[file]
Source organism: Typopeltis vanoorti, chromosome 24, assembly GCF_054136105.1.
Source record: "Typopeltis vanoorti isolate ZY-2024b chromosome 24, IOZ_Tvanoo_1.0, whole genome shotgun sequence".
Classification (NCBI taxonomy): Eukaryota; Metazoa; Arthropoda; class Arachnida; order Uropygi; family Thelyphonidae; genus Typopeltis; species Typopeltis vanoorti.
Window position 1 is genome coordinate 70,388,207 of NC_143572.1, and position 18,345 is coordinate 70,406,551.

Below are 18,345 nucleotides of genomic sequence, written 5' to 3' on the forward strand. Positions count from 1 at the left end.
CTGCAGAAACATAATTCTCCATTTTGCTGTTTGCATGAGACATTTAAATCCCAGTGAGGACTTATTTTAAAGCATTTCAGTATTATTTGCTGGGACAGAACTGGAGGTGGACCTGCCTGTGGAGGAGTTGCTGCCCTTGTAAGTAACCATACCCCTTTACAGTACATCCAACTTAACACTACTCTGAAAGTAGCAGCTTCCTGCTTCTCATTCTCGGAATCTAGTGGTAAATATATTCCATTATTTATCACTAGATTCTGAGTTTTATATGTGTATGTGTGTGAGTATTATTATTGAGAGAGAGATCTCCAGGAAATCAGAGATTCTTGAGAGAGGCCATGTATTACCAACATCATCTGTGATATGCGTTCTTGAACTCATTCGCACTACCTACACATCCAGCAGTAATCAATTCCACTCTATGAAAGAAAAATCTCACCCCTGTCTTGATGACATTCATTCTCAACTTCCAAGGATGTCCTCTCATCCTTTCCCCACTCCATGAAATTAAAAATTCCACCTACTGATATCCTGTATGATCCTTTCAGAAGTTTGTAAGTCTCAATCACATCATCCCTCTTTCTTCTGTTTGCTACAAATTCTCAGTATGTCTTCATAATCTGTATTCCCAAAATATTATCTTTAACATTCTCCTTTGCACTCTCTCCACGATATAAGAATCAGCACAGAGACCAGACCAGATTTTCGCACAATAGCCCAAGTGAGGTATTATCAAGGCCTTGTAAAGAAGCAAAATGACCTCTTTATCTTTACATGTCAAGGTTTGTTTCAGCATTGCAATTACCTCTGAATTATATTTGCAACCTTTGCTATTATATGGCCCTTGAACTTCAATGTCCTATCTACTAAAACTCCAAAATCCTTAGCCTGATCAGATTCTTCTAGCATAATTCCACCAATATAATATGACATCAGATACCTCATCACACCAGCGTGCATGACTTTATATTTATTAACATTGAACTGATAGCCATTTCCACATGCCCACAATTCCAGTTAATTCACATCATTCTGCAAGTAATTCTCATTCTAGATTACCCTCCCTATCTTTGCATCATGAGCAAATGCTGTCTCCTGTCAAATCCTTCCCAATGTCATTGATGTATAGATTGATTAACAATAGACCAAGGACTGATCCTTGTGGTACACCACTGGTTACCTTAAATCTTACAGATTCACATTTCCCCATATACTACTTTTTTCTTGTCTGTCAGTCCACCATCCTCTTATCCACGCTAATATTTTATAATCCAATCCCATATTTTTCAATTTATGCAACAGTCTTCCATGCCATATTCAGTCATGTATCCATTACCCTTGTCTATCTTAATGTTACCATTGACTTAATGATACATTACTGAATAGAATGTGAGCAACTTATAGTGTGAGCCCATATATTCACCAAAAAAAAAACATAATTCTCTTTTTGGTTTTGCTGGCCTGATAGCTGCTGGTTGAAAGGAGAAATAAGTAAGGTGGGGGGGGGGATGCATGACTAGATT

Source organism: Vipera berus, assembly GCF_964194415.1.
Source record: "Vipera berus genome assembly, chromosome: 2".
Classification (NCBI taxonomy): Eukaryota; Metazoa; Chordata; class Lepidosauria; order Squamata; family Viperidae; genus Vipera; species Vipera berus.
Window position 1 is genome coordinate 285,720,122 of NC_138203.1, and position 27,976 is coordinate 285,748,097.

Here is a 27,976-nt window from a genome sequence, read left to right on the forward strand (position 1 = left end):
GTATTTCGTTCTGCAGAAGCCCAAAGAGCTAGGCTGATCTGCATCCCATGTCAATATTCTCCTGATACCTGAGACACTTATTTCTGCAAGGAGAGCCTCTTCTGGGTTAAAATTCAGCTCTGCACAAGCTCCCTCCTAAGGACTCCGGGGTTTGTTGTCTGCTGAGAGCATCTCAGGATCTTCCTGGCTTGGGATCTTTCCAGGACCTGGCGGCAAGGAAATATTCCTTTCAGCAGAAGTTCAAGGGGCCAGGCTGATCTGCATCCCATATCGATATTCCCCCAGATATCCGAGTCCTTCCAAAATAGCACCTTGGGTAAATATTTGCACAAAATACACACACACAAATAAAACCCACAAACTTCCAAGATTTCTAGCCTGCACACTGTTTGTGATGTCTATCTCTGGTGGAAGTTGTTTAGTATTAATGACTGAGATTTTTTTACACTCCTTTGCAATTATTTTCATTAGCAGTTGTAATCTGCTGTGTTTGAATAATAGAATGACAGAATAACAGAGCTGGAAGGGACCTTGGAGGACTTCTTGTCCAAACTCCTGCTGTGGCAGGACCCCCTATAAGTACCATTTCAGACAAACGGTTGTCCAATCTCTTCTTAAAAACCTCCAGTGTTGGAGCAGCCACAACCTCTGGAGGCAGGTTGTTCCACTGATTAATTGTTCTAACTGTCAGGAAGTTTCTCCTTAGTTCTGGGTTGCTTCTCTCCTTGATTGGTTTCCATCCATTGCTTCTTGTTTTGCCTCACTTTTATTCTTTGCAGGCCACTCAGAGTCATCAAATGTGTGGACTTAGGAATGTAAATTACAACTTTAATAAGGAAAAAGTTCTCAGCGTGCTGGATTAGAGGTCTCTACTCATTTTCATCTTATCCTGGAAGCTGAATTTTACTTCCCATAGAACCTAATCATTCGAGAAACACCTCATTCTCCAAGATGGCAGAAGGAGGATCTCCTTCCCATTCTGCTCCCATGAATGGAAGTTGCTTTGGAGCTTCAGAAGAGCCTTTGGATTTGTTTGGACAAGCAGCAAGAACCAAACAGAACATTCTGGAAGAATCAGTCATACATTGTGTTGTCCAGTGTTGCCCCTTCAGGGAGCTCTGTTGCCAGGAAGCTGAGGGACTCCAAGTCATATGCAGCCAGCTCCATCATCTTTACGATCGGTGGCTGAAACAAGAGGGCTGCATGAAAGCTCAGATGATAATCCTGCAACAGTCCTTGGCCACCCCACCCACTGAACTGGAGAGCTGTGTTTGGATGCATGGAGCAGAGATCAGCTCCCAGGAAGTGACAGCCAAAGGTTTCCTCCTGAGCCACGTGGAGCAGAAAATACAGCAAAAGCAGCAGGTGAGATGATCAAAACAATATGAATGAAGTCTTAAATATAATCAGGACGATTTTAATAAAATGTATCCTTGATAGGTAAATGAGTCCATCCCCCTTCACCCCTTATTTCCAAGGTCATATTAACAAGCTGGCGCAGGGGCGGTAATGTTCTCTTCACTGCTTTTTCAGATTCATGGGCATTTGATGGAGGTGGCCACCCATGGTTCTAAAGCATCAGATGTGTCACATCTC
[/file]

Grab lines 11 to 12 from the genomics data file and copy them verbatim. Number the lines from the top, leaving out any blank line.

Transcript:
Here is a 27,976-nt window from a genome sequence, read left to right on the forward strand (position 1 = left end):
GTATTTCGTTCTGCAGAAGCCCAAAGAGCTAGGCTGATCTGCATCCCATGTCAATATTCTCCTGATACCTGAGACACTTATTTCTGCAAGGAGAGCCTCTTCTGGGTTAAAATTCAGCTCTGCACAAGCTCCCTCCTAAGGACTCCGGGGTTTGTTGTCTGCTGAGAGCATCTCAGGATCTTCCTGGCTTGGGATCTTTCCAGGACCTGGCGGCAAGGAAATATTCCTTTCAGCAGAAGTTCAAGGGGCCAGGCTGATCTGCATCCCATATCGATATTCCCCCAGATATCCGAGTCCTTCCAAAATAGCACCTTGGGTAAATATTTGCACAAAATACACACACACAAATAAAACCCACAAACTTCCAAGATTTCTAGCCTGCACACTGTTTGTGATGTCTATCTCTGGTGGAAGTTGTTTAGTATTAATGACTGAGATTTTTTTACACTCCTTTGCAATTATTTTCATTAGCAGTTGTAATCTGCTGTGTTTGAATAATAGAATGACAGAATAACAGAGCTGGAAGGGACCTTGGAGGACTTCTTGTCCAAACTCCTGCTGTGGCAGGACCCCCTATAAGTACCATTTCAGACAAACGGTTGTCCAATCTCTTCTTAAAAACCTCCAGTGTTGGAGCAGCCACAACCTCTGGAGGCAGGTTGTTCCACTGATTAATTGTTCTAACTGTCAGGAAGTTTCTCCTTAGTTCTGGGTTGCTTCTCTCCTTGATTGGTTTCCATCCATTGCTTCTTGTTTTGCCTCACTTTTATTCTTTGCAGGCCACTCAGAGTCATCAAATGTGTGGACTTAGGAATGTAAATTACAACTTTAATAAGGAAAAAGTTCTCAGCGTGCTGGATTAGAGGTCTCTACTCATTTTCATCTTATCCTGGAAGCTGAATTTTACTTCCCATAGAACCTAATCATTCGAGAAACACCTCATTCTCCAAGATGGCAGAAGGAGGATCTCCTTCCCATTCTGCTCCCATGAATGGAAGTTGCTTTGGAGCTTCAGAAGAGCCTTTGGATTTGTTTGGACAAGCAGCAAGAACCAAACAGAACATTCTGGAAGAATCAGTCATACATTGTGTTGTCCAGTGTTGCCCCTTCAGGGAGCTCTGTTGCCAGGAAGCTGAGGGACTCCAAGTCATATGCAGCCAGCTCCATCATCTTTACGATCGGTGGCTGAAACAAGAGGGCTGCATGAAAGCTCAGATGATAATCCTGCAACAGTCCTTGGCCACCCCACCCACTGAACTGGAGAGCTGTGTTTGGATGCATGGAGCAGAGATCAGCTCCCAGGAAGTGACAGCCAAAGGTTTCCTCCTGAGCCACGTGGAGCAGAAAATACAGCAAAAGCAGCAGGTGAGATGATCAAAACAATATGAATGAAGTCTTAAATATAATCAGGACGATTTTAATAAAATGTATCCTTGATAGGTAAATGAGTCCATCCCCCTTCACCCCTTATTTCCAAGGTCATATTAACAAGCTGGCGCAGGGGCGGTAATGTTCTCTTCACTGCTTTTTCAGATTCATGGGCATTTGATGGAGGTGGCCACCCATGGTTCTAAAGCATCAGATGTGTCACATCTC